It was a simple enough question, I thought. "If you had been able to work with a playable woman character in Far Cry 4, what would you have done? It sounds like you were in the planning phases of it, at least." The response from the game's narrative director? Total silence.
I didn't do my Ubisoft booth tour until the final day of E3, and the effect on the place after a week of controversy surrounding the lack of playable women in Assassin's Creed Unity was... pronounced.
It was an awkward moment as Far Cry 4 narrative director Mark Thompson and a Ubisoft PR rep nervously glanced back and forth, first at each other, then at me. Thunderous beats from a live Just-Dance-a-long to "What Does The Fox Say" just outside our interview room echoed for what felt like forever. Shadows in the dimly lit space bounced every so slightly. A small air conditioning unit belched out chilly wind. "If you could maybe ask about something else..." the PR rep eventually motioned apologetically.
Thompson looked like he wanted to say something, but he bit down on his tongue. His eyes darted down to the floor in a manner that reminded me of Wile E. Coyote stepping off a cliff and standing in mid-air for a moment, only to plummet like a cartoon anvil the second he realizes there's no ground beneath his feet.
"What I can say is... no, no, I shouldn't," Thompson finally blurted before laughing to lighten the mood.
It wasn't the first time this sort of thing had happened that day, and I definitely didn't blame Thompson or the PR guy. They'd both been extremely enthusiastic and helpful otherwise, but it was clear that their hands were tied. Mandate from on high and all that.
I got my first moment of awkward silence while talking to an Assassin's Creed Unity producer, but that didn't entirely shock me. Ubisoft had already issued an official statement on the matter, after all. It failed in many ways to address the actual reasons people were/are upset, but still: Ubi said their bit, drew their line in the sand.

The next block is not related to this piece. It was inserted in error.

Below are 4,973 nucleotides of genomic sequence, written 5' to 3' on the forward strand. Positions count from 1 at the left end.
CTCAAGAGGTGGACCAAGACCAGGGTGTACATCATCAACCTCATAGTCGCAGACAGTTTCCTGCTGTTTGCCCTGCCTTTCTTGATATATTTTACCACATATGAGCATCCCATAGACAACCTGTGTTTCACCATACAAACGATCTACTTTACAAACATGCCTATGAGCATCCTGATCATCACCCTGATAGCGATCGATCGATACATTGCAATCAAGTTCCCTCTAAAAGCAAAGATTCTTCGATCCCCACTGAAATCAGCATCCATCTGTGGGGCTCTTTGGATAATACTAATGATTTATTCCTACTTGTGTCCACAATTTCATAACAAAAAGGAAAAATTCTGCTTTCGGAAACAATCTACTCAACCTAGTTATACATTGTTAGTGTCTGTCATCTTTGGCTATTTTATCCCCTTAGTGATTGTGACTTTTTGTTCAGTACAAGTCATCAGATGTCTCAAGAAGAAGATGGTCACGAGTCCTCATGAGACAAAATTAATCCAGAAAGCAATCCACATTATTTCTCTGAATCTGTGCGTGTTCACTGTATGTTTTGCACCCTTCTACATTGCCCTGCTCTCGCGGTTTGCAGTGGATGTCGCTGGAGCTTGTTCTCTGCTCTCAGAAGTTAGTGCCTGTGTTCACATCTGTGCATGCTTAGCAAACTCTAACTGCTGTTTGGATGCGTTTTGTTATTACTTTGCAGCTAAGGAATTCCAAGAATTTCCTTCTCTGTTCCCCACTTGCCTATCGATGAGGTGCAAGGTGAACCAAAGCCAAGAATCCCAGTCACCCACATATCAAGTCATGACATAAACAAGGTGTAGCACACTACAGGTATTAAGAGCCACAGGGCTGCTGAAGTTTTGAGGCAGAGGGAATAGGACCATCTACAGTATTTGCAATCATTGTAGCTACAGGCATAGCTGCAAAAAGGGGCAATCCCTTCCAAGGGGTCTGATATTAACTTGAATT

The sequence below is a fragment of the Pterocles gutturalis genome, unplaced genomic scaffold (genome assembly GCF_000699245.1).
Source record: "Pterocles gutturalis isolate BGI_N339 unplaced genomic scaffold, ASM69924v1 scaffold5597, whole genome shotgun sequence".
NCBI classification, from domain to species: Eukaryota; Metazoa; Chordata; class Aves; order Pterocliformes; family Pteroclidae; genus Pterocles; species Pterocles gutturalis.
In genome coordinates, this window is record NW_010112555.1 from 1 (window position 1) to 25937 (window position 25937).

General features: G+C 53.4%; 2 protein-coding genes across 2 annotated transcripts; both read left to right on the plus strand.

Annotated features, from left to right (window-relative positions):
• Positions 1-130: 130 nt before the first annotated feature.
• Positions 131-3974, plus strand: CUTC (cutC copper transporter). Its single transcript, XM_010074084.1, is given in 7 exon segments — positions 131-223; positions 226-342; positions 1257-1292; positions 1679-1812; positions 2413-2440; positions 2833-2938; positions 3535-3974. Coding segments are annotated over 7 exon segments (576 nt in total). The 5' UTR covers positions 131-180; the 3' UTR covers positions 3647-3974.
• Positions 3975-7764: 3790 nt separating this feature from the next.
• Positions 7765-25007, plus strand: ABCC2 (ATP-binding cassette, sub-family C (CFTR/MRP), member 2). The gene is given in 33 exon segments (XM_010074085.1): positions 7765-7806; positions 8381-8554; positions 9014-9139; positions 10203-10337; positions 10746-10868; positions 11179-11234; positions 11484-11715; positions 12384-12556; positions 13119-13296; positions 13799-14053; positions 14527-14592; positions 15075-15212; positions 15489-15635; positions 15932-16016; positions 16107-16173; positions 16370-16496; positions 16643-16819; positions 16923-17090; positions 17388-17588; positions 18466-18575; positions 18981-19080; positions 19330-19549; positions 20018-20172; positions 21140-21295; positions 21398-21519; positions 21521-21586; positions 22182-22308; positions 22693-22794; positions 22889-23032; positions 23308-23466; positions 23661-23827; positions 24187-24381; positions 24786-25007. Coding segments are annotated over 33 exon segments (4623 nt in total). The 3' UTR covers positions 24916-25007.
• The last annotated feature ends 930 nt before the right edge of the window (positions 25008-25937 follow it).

What got me was that women in general seemed to be a taboo subject. Even when I asked about the woman hostage in Rainbow Six Siege's hostage mode (wherein teams compete to rescue or capture a hostage, as seen here)—whether there would be male hostages as well, etc—my interviewee nearly got cut off by PR.
It's one thing for big publishers to clam up online, but it's another to see it happen in person. To be speaking face-to-face with a clearly passionate, interested, interesting developer only to have them go sheet-white and pin-drop silent without warning. It's like a computer suddenly locking up on you, only its face is decidedly human.
Back to Far Cry. Before my question ground the interview to a halt, we had a very frank discussion about what went wrong with the big Far Cry 4 box art fiasco. Thompson agreed that people probably needed more context, and without it they jumped to conclusions and assumed the worst. It was, however, out of his hands. There are countless moving parts in big budget game development.
When our moment of silence ended, I pointed out that this is kind of a similar situation. Once again, Ubisoft has released a small statement while failing to really address the main issue (that it seems like women weren't really a priority here; that it seems like Ubi never really tried), and that's it. Once again, people are assuming the worst while Ubisoft elects to sidestep an issue rather than engage it head-on.
"Yeah, we definitely think about that," said the PR rep.
I really hope they do.
TMI is a branch of Kotaku dedicated to telling you everything about my adventures in the gaming industry (and sometimes other offbeat and/or uncomfortable subjects). It's an experiment in disclosure, storytelling, interviewing, and more. The gaming industry is weird. People are weird. I am weird. You are weird. Why hide that? Let's explore it.